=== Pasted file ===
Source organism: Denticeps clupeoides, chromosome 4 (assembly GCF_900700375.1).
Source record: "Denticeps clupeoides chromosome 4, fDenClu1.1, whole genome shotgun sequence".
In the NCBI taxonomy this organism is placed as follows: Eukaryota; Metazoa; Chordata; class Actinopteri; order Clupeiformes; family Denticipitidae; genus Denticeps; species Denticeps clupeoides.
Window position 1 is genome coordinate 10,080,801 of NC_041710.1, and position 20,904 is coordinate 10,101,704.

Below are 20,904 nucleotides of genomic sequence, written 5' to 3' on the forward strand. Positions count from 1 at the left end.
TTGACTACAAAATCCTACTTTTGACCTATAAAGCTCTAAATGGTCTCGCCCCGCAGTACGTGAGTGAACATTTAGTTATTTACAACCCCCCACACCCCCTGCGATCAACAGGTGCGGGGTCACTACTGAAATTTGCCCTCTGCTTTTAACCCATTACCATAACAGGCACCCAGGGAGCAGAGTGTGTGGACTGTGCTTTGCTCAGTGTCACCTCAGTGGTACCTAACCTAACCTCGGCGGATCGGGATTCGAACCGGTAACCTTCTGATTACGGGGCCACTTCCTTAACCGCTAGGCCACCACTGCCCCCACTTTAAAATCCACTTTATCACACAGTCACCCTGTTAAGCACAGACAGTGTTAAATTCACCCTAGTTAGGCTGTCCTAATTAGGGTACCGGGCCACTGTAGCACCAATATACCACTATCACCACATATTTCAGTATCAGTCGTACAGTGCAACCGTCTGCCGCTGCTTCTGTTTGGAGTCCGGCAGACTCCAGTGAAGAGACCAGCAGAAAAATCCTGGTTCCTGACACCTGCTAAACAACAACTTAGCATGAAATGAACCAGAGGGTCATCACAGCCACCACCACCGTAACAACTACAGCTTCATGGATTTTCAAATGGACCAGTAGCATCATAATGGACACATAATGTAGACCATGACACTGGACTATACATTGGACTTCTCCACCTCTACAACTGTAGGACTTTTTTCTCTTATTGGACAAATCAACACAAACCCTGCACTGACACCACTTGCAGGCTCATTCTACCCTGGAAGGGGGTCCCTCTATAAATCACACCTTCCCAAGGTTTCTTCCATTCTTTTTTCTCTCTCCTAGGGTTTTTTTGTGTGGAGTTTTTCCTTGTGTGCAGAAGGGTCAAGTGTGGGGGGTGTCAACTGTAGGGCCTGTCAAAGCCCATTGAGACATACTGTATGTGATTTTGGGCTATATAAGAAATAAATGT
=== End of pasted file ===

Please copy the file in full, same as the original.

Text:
Source organism: Denticeps clupeoides, chromosome 4 (assembly GCF_900700375.1).
Source record: "Denticeps clupeoides chromosome 4, fDenClu1.1, whole genome shotgun sequence".
In the NCBI taxonomy this organism is placed as follows: Eukaryota; Metazoa; Chordata; class Actinopteri; order Clupeiformes; family Denticipitidae; genus Denticeps; species Denticeps clupeoides.
Window position 1 is genome coordinate 10,080,801 of NC_041710.1, and position 20,904 is coordinate 10,101,704.

Below are 20,904 nucleotides of genomic sequence, written 5' to 3' on the forward strand. Positions count from 1 at the left end.
TTGACTACAAAATCCTACTTTTGACCTATAAAGCTCTAAATGGTCTCGCCCCGCAGTACGTGAGTGAACATTTAGTTATTTACAACCCCCCACACCCCCTGCGATCAACAGGTGCGGGGTCACTACTGAAATTTGCCCTCTGCTTTTAACCCATTACCATAACAGGCACCCAGGGAGCAGAGTGTGTGGACTGTGCTTTGCTCAGTGTCACCTCAGTGGTACCTAACCTAACCTCGGCGGATCGGGATTCGAACCGGTAACCTTCTGATTACGGGGCCACTTCCTTAACCGCTAGGCCACCACTGCCCCCACTTTAAAATCCACTTTATCACACAGTCACCCTGTTAAGCACAGACAGTGTTAAATTCACCCTAGTTAGGCTGTCCTAATTAGGGTACCGGGCCACTGTAGCACCAATATACCACTATCACCACATATTTCAGTATCAGTCGTACAGTGCAACCGTCTGCCGCTGCTTCTGTTTGGAGTCCGGCAGACTCCAGTGAAGAGACCAGCAGAAAAATCCTGGTTCCTGACACCTGCTAAACAACAACTTAGCATGAAATGAACCAGAGGGTCATCACAGCCACCACCACCGTAACAACTACAGCTTCATGGATTTTCAAATGGACCAGTAGCATCATAATGGACACATAATGTAGACCATGACACTGGACTATACATTGGACTTCTCCACCTCTACAACTGTAGGACTTTTTTCTCTTATTGGACAAATCAACACAAACCCTGCACTGACACCACTTGCAGGCTCATTCTACCCTGGAAGGGGGTCCCTCTATAAATCACACCTTCCCAAGGTTTCTTCCATTCTTTTTTCTCTCTCCTAGGGTTTTTTTGTGTGGAGTTTTTCCTTGTGTGCAGAAGGGTCAAGTGTGGGGGGTGTCAACTGTAGGGCCTGTCAAAGCCCATTGAGACATACTGTATGTGATTTTGGGCTATATAAGAAATAAATGT